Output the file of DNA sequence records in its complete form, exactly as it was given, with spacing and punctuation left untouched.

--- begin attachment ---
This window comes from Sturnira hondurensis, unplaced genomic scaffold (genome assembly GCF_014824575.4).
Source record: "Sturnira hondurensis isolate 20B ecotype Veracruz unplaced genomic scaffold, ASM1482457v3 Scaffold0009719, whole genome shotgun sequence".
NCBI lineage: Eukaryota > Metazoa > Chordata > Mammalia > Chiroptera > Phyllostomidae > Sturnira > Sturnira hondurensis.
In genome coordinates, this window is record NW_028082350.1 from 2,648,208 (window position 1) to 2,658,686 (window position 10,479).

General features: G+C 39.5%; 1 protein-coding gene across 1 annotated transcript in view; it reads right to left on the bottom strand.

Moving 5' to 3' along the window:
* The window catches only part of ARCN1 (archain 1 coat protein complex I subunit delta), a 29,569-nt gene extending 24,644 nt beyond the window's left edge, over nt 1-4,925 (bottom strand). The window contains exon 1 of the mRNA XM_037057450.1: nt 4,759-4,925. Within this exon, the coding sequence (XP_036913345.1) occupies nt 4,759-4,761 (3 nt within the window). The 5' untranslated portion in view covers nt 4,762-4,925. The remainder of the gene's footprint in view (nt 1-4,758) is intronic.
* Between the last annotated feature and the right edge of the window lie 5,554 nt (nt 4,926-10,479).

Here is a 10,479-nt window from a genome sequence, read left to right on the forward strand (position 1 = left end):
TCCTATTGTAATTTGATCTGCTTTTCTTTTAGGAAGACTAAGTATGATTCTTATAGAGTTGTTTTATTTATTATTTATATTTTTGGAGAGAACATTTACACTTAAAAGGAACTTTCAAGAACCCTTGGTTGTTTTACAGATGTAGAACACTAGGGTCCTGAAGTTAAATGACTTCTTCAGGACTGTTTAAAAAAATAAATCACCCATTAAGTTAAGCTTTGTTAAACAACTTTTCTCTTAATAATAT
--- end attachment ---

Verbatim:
This window comes from Sturnira hondurensis, unplaced genomic scaffold (genome assembly GCF_014824575.4).
Source record: "Sturnira hondurensis isolate 20B ecotype Veracruz unplaced genomic scaffold, ASM1482457v3 Scaffold0009719, whole genome shotgun sequence".
NCBI lineage: Eukaryota > Metazoa > Chordata > Mammalia > Chiroptera > Phyllostomidae > Sturnira > Sturnira hondurensis.
In genome coordinates, this window is record NW_028082350.1 from 2,648,208 (window position 1) to 2,658,686 (window position 10,479).

General features: G+C 39.5%; 1 protein-coding gene across 1 annotated transcript in view; it reads right to left on the bottom strand.

Moving 5' to 3' along the window:
* The window catches only part of ARCN1 (archain 1 coat protein complex I subunit delta), a 29,569-nt gene extending 24,644 nt beyond the window's left edge, over nt 1-4,925 (bottom strand). The window contains exon 1 of the mRNA XM_037057450.1: nt 4,759-4,925. Within this exon, the coding sequence (XP_036913345.1) occupies nt 4,759-4,761 (3 nt within the window). The 5' untranslated portion in view covers nt 4,762-4,925. The remainder of the gene's footprint in view (nt 1-4,758) is intronic.
* Between the last annotated feature and the right edge of the window lie 5,554 nt (nt 4,926-10,479).

Here is a 10,479-nt window from a genome sequence, read left to right on the forward strand (position 1 = left end):
TCCTATTGTAATTTGATCTGCTTTTCTTTTAGGAAGACTAAGTATGATTCTTATAGAGTTGTTTTATTTATTATTTATATTTTTGGAGAGAACATTTACACTTAAAAGGAACTTTCAAGAACCCTTGGTTGTTTTACAGATGTAGAACACTAGGGTCCTGAAGTTAAATGACTTCTTCAGGACTGTTTAAAAAAATAAATCACCCATTAAGTTAAGCTTTGTTAAACAACTTTTCTCTTAATAATAT